Starting a business means a lot of decision making and we know that sometimes it can be hard to prioritise or even know where to begin. Here we need to know things needed for starting a business. Startups are exciting propositions and we get you are keen to launch. In this post though, we urge you to begin by putting in place 3 key legal considerations to set a solid foundation on which everything else can be built. We always love to hear your thoughts so don’t forget to leave a comment at the end.
Of the hundreds of bits of knowledge, creative ideas, game plans and instinctual decisions you will weave together for starting a business, there’s a common thread that sometimes thwarts a new owner’s best intentions. Though laws and legislation for a business should be at the very foundation of a fledgeling enterprise, legalities frequently get left on a to-do list pushed into the far corner of your desk.
Why are business legal services strongly recommended as you embark on your latest endeavour? Well, if you consider only the following 3 points, keep in mind that the devil’s in the details, and your decisions will have a long-term impact on your business. In our do-it-yourself culture, there are certain situations in which we must still rely on the experts. Protection for the company you will be sinking your heart and savings into is certainly one of these.
1. Creating Your Business Name
When starting a business, choosing a name may seem an easy step, however, it can be one of the most crucial decisions you make. Not only should it be memorable, but also distinctive in order to be easy to protect and brand. Keep it simple, and to the point, but not so basic that it will be difficult to trademark; as in “Tin Cans” or the like.
Additionally, make sure a domain name is available to match your company name, or at least its primary intention! Your website is going to be an essential piece of the puzzle; if the company name you like doesn’t have a corresponding domain open, consider shifting it around to one that is. Don’t settle for a .net if your .com is taken. If you select a domain name that someone is already using on the web, you’re asking for trouble – either by stepping on their toes or losing customers who find their company instead of yours.
Check the Companies House Register to make sure the name is not already in use; your choice cannot be the same or even too similar (using punctuation marks or changing word sequence to attempt to stand apart is not going to make the grade). You must separately trademark your brand, and again ensure it is not already in use. Names may not contain sensitive or offensive expressions, and gaining government approval can take a few months.
2. Choosing a Location for Starting a Business
Before writing a cheque and signing on the dotted line, there are several things to consider as you select a commercial space for let. Most importantly, is the location a good choice for starting a business and your type of enterprise? If you want to thrive on walk-in traffic, a central area near other shops may be ideal. However, if you are primarily an appointments-only concern, or engaged in manufacturing, paying the higher price for a busy street location is probably a poor choice.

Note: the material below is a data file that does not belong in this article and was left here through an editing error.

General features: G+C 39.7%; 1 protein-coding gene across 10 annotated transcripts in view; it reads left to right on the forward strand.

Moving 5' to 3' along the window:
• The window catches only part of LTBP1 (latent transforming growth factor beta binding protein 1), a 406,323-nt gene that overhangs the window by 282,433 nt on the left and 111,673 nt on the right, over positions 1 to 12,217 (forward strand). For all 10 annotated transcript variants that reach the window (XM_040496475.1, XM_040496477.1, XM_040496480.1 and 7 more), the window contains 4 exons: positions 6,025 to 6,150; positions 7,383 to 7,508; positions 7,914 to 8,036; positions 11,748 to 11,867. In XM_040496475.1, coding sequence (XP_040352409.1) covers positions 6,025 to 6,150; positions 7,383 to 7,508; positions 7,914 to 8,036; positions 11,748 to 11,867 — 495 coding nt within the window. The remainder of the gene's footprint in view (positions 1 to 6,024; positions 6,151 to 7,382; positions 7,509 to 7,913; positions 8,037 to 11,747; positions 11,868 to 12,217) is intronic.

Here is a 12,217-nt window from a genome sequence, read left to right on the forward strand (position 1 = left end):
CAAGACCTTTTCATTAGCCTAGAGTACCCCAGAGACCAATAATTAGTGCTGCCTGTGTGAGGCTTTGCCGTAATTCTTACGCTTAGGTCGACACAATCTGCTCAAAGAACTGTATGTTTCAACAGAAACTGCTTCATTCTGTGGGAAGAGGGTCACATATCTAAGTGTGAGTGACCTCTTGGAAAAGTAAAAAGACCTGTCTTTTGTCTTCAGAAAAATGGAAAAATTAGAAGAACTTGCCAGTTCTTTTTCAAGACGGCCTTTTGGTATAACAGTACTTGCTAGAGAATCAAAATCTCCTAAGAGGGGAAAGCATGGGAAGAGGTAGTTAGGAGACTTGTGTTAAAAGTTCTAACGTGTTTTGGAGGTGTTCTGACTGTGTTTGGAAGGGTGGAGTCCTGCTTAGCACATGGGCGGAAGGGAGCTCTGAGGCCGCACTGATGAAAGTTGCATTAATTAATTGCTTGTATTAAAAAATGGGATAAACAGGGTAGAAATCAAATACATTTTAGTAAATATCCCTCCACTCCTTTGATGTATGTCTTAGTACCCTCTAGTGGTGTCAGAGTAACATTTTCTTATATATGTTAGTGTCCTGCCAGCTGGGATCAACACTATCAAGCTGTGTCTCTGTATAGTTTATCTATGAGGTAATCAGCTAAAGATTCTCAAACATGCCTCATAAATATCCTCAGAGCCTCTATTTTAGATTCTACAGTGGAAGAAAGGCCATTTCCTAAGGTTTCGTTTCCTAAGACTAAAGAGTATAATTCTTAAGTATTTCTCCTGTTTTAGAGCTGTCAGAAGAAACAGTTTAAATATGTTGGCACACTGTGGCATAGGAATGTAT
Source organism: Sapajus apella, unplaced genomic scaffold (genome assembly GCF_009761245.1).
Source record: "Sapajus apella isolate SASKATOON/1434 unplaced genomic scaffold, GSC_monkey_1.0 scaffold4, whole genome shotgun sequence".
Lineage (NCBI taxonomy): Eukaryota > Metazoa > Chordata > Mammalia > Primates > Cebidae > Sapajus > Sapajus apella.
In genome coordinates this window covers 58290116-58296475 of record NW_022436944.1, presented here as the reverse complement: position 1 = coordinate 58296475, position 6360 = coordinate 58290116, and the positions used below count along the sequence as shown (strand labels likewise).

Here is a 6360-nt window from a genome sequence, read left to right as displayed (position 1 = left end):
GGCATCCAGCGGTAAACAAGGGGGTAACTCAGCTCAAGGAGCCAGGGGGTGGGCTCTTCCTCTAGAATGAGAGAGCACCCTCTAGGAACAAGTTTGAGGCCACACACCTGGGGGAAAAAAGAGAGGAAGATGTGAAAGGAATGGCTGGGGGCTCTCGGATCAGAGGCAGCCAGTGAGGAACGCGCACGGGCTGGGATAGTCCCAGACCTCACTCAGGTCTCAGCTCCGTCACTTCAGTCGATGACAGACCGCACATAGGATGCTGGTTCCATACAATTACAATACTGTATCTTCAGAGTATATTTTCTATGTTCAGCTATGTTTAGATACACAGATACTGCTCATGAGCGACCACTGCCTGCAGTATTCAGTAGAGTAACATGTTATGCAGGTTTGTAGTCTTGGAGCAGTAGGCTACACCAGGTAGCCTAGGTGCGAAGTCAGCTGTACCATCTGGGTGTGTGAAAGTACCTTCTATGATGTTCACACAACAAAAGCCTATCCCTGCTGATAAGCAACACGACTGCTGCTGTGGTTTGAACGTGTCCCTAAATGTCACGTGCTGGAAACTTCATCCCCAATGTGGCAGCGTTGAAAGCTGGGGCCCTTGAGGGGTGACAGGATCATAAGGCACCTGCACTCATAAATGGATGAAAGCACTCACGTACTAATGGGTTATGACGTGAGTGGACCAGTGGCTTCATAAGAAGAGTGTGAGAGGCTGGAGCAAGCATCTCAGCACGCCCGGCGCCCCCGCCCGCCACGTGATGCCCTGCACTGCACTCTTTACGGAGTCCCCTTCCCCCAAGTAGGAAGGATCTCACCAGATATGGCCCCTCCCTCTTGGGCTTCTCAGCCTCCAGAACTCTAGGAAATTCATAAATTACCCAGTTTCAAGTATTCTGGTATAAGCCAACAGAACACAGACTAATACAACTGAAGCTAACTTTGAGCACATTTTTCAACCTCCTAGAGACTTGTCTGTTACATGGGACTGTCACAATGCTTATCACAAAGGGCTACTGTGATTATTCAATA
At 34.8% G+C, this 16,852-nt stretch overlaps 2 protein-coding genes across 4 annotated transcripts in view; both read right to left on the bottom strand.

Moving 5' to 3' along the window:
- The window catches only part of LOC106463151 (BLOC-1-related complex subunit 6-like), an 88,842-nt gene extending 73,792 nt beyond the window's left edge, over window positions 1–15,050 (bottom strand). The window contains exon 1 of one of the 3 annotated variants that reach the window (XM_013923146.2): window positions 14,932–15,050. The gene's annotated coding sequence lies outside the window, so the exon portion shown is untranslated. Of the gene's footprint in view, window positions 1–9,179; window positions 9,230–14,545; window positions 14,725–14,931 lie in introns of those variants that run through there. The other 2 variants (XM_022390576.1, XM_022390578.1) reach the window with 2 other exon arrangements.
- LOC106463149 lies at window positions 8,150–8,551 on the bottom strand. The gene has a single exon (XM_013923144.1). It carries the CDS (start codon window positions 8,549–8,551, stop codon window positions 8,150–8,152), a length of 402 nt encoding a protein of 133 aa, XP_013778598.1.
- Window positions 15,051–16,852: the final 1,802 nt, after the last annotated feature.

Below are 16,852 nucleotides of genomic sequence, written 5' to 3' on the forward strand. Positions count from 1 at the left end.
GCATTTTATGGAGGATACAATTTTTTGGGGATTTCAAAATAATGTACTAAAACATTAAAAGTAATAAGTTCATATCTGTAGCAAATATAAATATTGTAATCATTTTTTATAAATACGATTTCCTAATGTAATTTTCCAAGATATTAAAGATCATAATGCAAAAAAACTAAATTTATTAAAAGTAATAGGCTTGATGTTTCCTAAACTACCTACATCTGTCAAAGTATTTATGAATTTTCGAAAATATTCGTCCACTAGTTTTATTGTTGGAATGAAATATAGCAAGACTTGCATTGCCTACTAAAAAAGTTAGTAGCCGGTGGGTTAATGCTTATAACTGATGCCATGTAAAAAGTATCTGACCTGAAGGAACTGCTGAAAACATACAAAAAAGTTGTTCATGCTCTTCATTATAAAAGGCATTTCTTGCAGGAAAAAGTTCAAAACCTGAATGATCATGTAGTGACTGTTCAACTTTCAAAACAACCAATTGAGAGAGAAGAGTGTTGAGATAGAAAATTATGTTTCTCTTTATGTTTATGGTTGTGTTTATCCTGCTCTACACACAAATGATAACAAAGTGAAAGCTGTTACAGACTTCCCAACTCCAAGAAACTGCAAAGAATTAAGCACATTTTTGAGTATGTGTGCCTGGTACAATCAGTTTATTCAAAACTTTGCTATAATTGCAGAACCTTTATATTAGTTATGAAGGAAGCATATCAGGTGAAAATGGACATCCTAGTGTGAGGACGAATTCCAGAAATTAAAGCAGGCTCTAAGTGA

Determine whether the property is appropriately zoned to operate your particular business. What are the landlord’s obligations (for England and Wales, or Scotland)? Research whether there are any restrictions on hours of business operation or noise levels which might be produced from your trade. Conversely, are there neighbourhood noises which might disturb your operations or the comfort of your customers?
Commercial leases are binding documents, for which a proper legal review is vital before signing. There are many aspects to this type of contract that could become a sore point down the road. And, you may not realise that most terms are negotiable. Additionally, you’ll want to be certain your lease includes a clear definition of the specific intended use of the property and clear procedures for early termination or renewal. Learn your tenant responsibilities to the property owner and your employees.
3. Maintaining Electronic Privacy
The issue of protecting your employee and customer privacy is an important one and at the forefront of global news today. Your hard-won credibility can rapidly deflate if there is a mere hint of any type of security breach within your company. There are legalities you need to be well aware of, which govern electronic communications and data storage.
The graph below shows data breaches the Information Commissioner’s Office (ICO) prosecuted for in the last year. Take a look at just how easy it is to allow sensitive and confidential information to fall into the wrong hands.
Business laws regarding privacy are defined in this guide to PECR (the UK’s Privacy and Electronic Communications Regulations). These rules deal with security of your communication services, customer’s IP and traffic data, and the marketing calls, texts, faxes and emails with which you engage your clients.
Working in conjunction with PECR is the Data Protection Act. This law deems that customer personal information must be processed fairly and legally, for limited reasons, is relevant and not excessive, kept up to date, not held longer than needed to complete the functions for which it was intentionally offered, and that it is securely stored and not transferred out of the UK without defined protections in place. Additionally, you must divulge the data you have stored whenever a customer enquires.